BORED with geography lessons despite the fantastic new David Attenborough series on the box about the coldest places on planet Earth?
Well here’s something that might fire you up . . . renewable energy. Mention prime geography for generation of solar energy, and most of us tend to think of hot deserts.
But a new study concludes that some of the world’s coldest landscapes – including the Himalayas, Andes, and even Antarctica – could become Saudi Arabias of solar.
According to Kotaro Kawajiri and colleagues at the world famous Massachusetts Institute of Technology, the potential for generating electricity with renewable solar energy depends heavily on geographic location.
Arid and semi-arid areas with plenty of sunshine long have been recognised as good solar sites.
However, the scientists point out that, as a result of the limited data available for critical weather-related conditions on a global scale, gaps still exist in knowledge about the best geographical locations for producing solar energy.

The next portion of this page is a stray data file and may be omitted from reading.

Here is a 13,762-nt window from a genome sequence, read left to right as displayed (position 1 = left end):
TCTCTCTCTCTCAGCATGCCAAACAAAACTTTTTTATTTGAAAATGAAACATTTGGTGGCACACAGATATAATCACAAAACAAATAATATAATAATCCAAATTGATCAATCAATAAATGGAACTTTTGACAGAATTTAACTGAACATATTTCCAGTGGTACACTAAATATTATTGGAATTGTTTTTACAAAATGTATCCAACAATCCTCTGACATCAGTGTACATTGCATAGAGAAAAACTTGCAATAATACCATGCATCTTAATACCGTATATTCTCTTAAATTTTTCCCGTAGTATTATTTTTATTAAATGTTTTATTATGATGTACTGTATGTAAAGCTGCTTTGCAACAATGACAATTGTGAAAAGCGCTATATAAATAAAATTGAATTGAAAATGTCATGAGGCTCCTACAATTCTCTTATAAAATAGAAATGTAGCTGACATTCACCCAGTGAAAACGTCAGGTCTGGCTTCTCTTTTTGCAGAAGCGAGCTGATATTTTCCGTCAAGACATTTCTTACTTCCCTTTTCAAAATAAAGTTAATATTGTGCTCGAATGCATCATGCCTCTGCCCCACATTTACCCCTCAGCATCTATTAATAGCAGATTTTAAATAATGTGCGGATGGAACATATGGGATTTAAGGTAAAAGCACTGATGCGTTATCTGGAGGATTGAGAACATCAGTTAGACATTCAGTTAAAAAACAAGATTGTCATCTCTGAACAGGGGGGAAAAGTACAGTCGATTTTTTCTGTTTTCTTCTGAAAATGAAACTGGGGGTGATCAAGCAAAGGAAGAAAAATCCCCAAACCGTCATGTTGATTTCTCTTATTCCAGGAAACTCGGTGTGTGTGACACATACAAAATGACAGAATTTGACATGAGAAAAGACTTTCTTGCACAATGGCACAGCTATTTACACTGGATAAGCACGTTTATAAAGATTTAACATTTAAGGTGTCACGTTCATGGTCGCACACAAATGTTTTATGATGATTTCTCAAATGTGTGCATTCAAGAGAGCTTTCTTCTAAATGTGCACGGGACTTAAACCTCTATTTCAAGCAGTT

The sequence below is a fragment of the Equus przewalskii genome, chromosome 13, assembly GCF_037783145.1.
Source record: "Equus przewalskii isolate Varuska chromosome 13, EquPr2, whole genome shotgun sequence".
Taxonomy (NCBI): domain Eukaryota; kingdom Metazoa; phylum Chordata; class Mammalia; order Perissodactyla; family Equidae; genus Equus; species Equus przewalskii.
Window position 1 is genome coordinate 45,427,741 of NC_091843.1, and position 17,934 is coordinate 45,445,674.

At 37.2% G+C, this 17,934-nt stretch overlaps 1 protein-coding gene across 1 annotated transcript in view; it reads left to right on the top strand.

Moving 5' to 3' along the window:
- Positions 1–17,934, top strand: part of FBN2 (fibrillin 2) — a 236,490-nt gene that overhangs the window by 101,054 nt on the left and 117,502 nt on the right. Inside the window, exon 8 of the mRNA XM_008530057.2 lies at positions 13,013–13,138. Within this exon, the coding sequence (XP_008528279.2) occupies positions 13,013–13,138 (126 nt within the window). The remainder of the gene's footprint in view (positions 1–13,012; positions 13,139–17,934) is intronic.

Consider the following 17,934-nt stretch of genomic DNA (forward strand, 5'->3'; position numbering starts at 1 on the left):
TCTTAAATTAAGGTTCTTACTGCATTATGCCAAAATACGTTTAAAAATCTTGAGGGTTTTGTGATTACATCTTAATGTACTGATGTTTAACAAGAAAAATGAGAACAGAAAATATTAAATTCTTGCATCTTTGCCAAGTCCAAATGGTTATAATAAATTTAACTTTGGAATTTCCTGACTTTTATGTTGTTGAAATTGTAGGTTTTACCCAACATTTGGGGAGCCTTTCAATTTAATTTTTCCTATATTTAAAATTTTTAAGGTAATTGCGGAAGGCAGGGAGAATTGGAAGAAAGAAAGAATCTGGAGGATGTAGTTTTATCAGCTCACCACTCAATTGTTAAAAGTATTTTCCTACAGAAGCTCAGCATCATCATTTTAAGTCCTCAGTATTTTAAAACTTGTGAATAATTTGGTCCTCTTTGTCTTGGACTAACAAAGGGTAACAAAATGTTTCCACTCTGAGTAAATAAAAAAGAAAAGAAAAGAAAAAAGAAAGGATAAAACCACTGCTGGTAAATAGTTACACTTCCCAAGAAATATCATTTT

To expand that knowledge, they used one established technique to estimate global solar energy potential using the data that is available.
The technique takes into account the effects of temperature on the output of solar cells.
Future work will consider other variables, such as transmission losses and snow fall.
As expected, they found that many hot regions are indeed ideal locations for solar arrays. However, they also found that many cold regions at high elevations receive a lot of sunlight – so much so that their potential for producing power from the sun is even higher than in some desert areas.
Kawajiri and colleagues found, for instance, that the Himalayas, which include Mount Everest, could be an ideal locale for solar fields that generate electricity for the fast-expanding economy of the People’s Republic of China.